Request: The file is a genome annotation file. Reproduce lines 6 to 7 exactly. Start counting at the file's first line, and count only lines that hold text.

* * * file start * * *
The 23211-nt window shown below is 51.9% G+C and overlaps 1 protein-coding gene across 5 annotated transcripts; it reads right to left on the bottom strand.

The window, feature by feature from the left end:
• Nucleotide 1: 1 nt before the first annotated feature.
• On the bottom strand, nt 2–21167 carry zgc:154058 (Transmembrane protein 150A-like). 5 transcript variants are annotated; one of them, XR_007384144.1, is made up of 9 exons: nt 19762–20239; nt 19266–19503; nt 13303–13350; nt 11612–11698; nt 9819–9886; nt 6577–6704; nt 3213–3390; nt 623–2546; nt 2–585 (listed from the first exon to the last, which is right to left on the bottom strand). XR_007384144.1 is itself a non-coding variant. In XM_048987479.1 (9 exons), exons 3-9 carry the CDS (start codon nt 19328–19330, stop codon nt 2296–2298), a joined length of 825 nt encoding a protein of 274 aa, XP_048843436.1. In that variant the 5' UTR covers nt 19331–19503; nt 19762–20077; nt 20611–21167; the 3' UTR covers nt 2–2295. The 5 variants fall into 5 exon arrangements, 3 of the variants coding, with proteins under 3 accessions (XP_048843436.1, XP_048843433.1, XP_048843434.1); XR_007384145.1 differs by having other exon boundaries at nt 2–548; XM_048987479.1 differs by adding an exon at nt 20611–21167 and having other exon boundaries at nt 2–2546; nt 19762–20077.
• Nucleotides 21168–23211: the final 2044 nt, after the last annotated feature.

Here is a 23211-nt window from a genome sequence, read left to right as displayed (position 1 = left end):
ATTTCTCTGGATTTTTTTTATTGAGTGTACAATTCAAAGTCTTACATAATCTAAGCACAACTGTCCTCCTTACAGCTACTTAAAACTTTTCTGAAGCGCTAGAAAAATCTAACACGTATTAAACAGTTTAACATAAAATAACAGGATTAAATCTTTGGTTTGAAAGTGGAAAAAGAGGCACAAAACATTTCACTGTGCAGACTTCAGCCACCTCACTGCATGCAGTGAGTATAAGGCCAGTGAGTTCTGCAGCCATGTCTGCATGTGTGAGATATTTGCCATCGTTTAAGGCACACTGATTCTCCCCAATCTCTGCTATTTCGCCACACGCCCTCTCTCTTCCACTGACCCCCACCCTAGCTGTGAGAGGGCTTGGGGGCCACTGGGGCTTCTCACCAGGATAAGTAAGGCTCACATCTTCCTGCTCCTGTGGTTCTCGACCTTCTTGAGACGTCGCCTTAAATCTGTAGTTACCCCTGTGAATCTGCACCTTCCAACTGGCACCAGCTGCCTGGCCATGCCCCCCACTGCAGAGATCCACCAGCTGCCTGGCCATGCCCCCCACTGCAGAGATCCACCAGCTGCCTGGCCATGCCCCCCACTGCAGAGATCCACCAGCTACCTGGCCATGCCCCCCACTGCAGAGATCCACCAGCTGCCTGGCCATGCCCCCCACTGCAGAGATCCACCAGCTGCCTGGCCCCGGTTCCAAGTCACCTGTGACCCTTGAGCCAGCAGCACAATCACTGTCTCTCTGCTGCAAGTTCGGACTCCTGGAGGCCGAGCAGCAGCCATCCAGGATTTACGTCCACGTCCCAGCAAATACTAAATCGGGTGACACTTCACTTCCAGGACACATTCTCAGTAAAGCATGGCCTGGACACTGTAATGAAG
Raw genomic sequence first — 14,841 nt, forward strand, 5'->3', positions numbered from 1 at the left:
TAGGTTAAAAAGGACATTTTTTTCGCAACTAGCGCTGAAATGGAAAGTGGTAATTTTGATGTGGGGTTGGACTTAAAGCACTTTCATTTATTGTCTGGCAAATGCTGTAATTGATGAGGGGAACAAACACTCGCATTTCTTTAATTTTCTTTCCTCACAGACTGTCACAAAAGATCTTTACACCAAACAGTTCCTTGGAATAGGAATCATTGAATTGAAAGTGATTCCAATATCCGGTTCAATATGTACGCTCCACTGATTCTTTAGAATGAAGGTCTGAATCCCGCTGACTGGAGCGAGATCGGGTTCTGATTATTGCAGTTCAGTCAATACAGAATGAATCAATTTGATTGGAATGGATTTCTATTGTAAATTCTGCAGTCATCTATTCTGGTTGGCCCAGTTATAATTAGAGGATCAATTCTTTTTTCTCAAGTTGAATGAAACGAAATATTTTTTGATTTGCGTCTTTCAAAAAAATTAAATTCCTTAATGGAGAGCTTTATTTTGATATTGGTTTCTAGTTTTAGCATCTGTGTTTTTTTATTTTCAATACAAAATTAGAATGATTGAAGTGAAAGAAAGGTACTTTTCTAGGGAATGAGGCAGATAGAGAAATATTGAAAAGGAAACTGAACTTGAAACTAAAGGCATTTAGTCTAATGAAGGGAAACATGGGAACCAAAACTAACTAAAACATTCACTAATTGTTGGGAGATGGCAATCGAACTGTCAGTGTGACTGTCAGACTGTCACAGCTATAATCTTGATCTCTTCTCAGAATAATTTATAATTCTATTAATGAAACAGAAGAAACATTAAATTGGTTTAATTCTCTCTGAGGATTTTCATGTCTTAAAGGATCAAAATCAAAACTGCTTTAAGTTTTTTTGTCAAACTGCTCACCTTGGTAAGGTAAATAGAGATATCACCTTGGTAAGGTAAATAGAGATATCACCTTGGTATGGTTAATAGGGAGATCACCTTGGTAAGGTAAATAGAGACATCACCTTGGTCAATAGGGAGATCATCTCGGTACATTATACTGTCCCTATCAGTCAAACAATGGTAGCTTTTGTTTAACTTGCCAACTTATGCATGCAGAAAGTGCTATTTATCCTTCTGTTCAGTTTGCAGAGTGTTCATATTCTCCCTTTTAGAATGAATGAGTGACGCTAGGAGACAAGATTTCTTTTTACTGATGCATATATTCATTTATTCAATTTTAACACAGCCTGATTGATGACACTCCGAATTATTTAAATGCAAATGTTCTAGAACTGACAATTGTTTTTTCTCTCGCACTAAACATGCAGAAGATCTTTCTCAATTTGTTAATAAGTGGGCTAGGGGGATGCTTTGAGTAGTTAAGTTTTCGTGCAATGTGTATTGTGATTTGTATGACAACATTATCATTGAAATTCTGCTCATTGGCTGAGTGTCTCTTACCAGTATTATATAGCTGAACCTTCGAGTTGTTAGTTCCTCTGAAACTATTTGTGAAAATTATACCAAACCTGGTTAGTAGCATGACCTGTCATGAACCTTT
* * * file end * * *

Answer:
Here is a 23211-nt window from a genome sequence, read left to right as displayed (position 1 = left end):
ATTTCTCTGGATTTTTTTTATTGAGTGTACAATTCAAAGTCTTACATAATCTAAGCACAACTGTCCTCCTTACAGCTACTTAAAACTTTTCTGAAGCGCTAGAAAAATCTAACACGTATTAAACAGTTTAACATAAAATAACAGGATTAAATCTTTGGTTTGAAAGTGGAAAAAGAGGCACAAAACATTTCACTGTGCAGACTTCAGCCACCTCACTGCATGCAGTGAGTATAAGGCCAGTGAGTTCTGCAGCCATGTCTGCATGTGTGAGATATTTGCCATCGTTTAAGGCACACTGATTCTCCCCAATCTCTGCTATTTCGCCACACGCCCTCTCTCTTCCACTGACCCCCACCCTAGCTGTGAGAGGGCTTGGGGGCCACTGGGGCTTCTCACCAGGATAAGTAAGGCTCACATCTTCCTGCTCCTGTGGTTCTCGACCTTCTTGAGACGTCGCCTTAAATCTGTAGTTACCCCTGTGAATCTGCACCTTCCAACTGGCACCAGCTGCCTGGCCATGCCCCCCACTGCAGAGATCCACCAGCTGCCTGGCCATGCCCCCCACTGCAGAGATCCACCAGCTGCCTGGCCATGCCCCCCACTGCAGAGATCCACCAGCTACCTGGCCATGCCCCCCACTGCAGAGATCCACCAGCTGCCTGGCCATGCCCCCCACTGCAGAGATCCACCAGCTGCCTGGCCCCGGTTCCAAGTCACCTGTGACCCTTGAGCCAGCAGCACAATCACTGTCTCTCTGCTGCAAGTTCGGACTCCTGGAGGCCGAGCAGCAGCCATCCAGGATTTACGTCCACGTCCCAGCAAATACTAAATCGGGTGACACTTCACTTCCAGGACACATTCTCAGTAAAGCATGGCCTGGACACTGTAATGAAG